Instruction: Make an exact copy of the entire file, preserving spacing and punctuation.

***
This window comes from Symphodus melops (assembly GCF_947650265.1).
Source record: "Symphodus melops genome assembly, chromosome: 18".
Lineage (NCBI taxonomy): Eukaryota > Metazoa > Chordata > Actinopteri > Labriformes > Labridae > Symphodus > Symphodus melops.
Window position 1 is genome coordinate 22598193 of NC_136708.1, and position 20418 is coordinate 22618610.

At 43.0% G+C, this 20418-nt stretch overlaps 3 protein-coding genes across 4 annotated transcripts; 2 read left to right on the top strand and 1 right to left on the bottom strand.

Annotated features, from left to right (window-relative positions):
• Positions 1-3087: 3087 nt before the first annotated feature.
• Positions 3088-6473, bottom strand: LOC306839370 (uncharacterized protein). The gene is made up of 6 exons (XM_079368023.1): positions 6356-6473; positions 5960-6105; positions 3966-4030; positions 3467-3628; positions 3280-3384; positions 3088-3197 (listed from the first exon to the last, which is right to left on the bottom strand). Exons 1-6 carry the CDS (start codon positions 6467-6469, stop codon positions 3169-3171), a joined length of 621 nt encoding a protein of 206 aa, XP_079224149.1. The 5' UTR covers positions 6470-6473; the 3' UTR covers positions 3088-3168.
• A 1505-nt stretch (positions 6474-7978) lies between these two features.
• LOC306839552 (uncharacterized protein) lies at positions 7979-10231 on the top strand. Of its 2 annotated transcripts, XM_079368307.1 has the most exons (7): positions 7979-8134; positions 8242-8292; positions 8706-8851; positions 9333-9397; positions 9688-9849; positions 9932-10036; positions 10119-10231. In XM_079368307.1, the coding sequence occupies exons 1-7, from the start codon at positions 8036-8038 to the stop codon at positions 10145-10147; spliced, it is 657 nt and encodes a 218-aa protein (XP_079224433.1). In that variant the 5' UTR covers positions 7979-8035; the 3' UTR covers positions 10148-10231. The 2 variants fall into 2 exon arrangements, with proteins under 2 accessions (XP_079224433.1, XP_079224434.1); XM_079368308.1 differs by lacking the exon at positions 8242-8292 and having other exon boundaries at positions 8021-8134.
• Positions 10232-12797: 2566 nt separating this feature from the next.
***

This window comes from Symphodus melops (assembly GCF_947650265.1).
Source record: "Symphodus melops genome assembly, chromosome: 18".
Lineage (NCBI taxonomy): Eukaryota > Metazoa > Chordata > Actinopteri > Labriformes > Labridae > Symphodus > Symphodus melops.
Window position 1 is genome coordinate 22598193 of NC_136708.1, and position 20418 is coordinate 22618610.

At 43.0% G+C, this 20418-nt stretch overlaps 3 protein-coding genes across 4 annotated transcripts; 2 read left to right on the top strand and 1 right to left on the bottom strand.

Annotated features, from left to right (window-relative positions):
• Positions 1-3087: 3087 nt before the first annotated feature.
• Positions 3088-6473, bottom strand: LOC306839370 (uncharacterized protein). The gene is made up of 6 exons (XM_079368023.1): positions 6356-6473; positions 5960-6105; positions 3966-4030; positions 3467-3628; positions 3280-3384; positions 3088-3197 (listed from the first exon to the last, which is right to left on the bottom strand). Exons 1-6 carry the CDS (start codon positions 6467-6469, stop codon positions 3169-3171), a joined length of 621 nt encoding a protein of 206 aa, XP_079224149.1. The 5' UTR covers positions 6470-6473; the 3' UTR covers positions 3088-3168.
• A 1505-nt stretch (positions 6474-7978) lies between these two features.
• LOC306839552 (uncharacterized protein) lies at positions 7979-10231 on the top strand. Of its 2 annotated transcripts, XM_079368307.1 has the most exons (7): positions 7979-8134; positions 8242-8292; positions 8706-8851; positions 9333-9397; positions 9688-9849; positions 9932-10036; positions 10119-10231. In XM_079368307.1, the coding sequence occupies exons 1-7, from the start codon at positions 8036-8038 to the stop codon at positions 10145-10147; spliced, it is 657 nt and encodes a 218-aa protein (XP_079224433.1). In that variant the 5' UTR covers positions 7979-8035; the 3' UTR covers positions 10148-10231. The 2 variants fall into 2 exon arrangements, with proteins under 2 accessions (XP_079224433.1, XP_079224434.1); XM_079368308.1 differs by lacking the exon at positions 8242-8292 and having other exon boundaries at positions 8021-8134.
• Positions 10232-12797: 2566 nt separating this feature from the next.